Splitting

This is possibly one of the most depressing shows I have seen at the Fringe this year. Containing many episodes of emotional and physical abuse – including rape – Splitting tells the story of Layla, a woman who suffers psychological abuse at the hands of her narcissistic partner Steve (James Cameron). The show charts her mental breakdown as she battles against Steve and her inner demon Luciano.

An intense and evocative show containing lots of excellent acting.

Lauren Downie delivers an affecting and convincing performance as Layla. She throws herself wholeheartedly into her role, displaying the pain and abject hopelessness of a person with severe mental health issues. We watch with sympathy – but little surprise – as she sinks further into the depths of psychological torment. But while the play does a commendable job in representing the struggles of a person with borderline personality disorder, it does not always engage deeply with this issues, or strive towards any sort of conclusion.

Fluchar plays Luciano with panache, and is responsible for some of the most compelling scenes in the play. But there are moments – not least when he tosses a stack of playing cards into the air – when his stylised detachment draws too much attention to itself, running the risk of dominating rather than complementing the other elements in the play.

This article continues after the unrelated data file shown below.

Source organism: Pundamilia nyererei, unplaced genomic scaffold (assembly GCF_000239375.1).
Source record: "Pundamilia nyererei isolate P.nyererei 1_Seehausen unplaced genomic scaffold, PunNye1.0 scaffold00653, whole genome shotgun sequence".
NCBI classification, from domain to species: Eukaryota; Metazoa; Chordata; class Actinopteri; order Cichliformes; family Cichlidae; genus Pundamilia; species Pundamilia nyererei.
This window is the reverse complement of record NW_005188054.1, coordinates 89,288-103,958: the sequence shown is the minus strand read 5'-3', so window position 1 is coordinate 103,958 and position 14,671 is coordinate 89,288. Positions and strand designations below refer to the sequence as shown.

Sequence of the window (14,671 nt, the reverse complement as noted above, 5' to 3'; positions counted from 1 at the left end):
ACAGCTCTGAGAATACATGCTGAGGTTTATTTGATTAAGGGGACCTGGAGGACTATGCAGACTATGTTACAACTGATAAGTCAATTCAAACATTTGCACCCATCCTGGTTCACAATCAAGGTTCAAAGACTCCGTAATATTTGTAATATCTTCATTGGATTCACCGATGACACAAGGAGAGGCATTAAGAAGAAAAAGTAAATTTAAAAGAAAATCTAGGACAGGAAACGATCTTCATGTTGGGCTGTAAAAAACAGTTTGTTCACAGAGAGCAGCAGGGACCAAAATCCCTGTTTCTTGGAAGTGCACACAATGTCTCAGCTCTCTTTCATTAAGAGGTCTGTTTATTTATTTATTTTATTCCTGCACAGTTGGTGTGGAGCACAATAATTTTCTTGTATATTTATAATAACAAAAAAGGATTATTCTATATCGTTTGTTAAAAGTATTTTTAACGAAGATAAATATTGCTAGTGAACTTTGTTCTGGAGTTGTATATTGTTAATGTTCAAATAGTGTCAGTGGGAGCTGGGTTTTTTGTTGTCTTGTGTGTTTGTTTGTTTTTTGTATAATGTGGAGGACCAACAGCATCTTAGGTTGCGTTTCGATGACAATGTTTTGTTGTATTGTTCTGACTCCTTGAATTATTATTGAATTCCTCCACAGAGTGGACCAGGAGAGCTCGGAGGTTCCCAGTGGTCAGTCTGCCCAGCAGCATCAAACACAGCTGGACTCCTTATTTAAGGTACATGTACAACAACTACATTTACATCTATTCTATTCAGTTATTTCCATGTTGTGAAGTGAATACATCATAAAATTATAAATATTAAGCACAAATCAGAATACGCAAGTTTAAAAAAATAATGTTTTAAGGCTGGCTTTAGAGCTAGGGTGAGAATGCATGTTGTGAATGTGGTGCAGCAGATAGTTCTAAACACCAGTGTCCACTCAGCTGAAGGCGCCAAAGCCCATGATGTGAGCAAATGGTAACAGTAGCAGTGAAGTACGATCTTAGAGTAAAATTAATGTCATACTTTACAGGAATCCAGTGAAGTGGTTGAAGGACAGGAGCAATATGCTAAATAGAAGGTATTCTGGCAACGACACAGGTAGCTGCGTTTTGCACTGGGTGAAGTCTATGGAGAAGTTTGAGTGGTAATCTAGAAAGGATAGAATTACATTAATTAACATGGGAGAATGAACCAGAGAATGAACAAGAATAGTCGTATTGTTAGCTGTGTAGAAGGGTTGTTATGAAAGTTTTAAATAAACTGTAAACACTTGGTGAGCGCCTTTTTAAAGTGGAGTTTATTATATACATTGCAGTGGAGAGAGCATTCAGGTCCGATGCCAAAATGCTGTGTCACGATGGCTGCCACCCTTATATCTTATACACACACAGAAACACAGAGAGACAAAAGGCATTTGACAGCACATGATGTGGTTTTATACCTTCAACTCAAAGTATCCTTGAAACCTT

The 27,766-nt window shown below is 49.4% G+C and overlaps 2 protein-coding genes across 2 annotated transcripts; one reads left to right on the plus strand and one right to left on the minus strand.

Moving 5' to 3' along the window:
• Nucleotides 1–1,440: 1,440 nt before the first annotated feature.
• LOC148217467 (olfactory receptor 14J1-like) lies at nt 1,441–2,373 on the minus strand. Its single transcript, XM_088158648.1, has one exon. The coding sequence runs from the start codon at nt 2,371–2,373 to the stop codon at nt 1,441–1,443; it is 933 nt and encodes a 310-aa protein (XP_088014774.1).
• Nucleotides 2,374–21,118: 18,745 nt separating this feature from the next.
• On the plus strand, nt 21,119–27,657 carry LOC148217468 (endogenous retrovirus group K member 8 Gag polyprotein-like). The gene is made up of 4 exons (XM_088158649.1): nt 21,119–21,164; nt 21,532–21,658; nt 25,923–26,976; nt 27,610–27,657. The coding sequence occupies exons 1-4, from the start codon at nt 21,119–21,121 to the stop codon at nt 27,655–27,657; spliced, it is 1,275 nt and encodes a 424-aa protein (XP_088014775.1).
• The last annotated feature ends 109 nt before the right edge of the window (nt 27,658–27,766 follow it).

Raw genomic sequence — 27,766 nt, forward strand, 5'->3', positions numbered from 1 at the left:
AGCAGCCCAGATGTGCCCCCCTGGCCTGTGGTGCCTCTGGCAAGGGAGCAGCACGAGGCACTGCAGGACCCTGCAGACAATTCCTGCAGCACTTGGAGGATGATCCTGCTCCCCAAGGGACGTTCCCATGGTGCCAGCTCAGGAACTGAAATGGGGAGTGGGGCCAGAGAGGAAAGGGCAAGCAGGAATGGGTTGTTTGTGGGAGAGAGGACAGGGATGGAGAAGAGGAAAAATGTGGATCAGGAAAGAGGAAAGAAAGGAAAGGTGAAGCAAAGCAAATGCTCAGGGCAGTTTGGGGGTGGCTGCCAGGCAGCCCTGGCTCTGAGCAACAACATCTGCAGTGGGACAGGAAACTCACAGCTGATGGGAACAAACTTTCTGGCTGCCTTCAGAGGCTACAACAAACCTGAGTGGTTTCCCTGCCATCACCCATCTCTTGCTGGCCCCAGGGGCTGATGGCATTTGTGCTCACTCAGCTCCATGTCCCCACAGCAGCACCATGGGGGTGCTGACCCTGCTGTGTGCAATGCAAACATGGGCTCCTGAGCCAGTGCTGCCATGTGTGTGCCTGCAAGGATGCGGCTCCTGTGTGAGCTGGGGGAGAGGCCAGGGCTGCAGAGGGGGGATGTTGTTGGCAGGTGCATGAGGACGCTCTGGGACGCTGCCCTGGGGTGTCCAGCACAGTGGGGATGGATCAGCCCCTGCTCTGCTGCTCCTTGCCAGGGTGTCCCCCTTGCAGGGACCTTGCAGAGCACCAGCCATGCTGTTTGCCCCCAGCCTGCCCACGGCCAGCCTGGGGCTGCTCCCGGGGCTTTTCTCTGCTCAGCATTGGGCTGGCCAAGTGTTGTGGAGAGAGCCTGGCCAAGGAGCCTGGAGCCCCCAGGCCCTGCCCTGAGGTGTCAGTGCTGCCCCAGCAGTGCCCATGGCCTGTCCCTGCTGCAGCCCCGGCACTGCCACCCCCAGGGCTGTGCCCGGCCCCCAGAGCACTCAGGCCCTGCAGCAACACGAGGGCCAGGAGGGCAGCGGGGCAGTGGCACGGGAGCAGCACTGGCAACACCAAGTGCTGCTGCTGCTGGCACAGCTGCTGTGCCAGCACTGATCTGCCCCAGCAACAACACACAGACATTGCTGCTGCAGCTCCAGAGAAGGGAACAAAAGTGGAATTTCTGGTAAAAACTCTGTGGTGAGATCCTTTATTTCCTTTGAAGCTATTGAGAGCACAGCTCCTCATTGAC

Once in a while, Layla speaks to her psychiatrist (Farah Ahmed) in rhyming couplets. While this taps into the tradition of the mad, singing heroine, it risks sounding pretentious and out of place in the play’s modern context. Also, Ahmed’s lines have the tendency to come across as overly expository when she gives the audience a crash course in narcissistic and bipolar personality disorders.

For all its shortcomings, Splitting remains an intense and evocative show containing lots of excellent acting. I look forward to seeing more work by these promising actors and writers in the years to come.

Reviews by Toh Wen Li

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Performances

Location

The Blurb

Mixed race and nearing 30, Layla’s psychological abuse from her partner has left her struggling with identity confusion, suffering from post-traumatic stress and on the brink of a psychotic break down. Trapped with an abusive, narcissistic partner who leads a life of crime, Layla decides to take her revenge with the assistance of Luciano. Is Luciano here to help, or does he make a deal with Layla for his own benefit? A powerful, intense telling of the story of one women’s spiraling descent into her own delusions and fragile mind.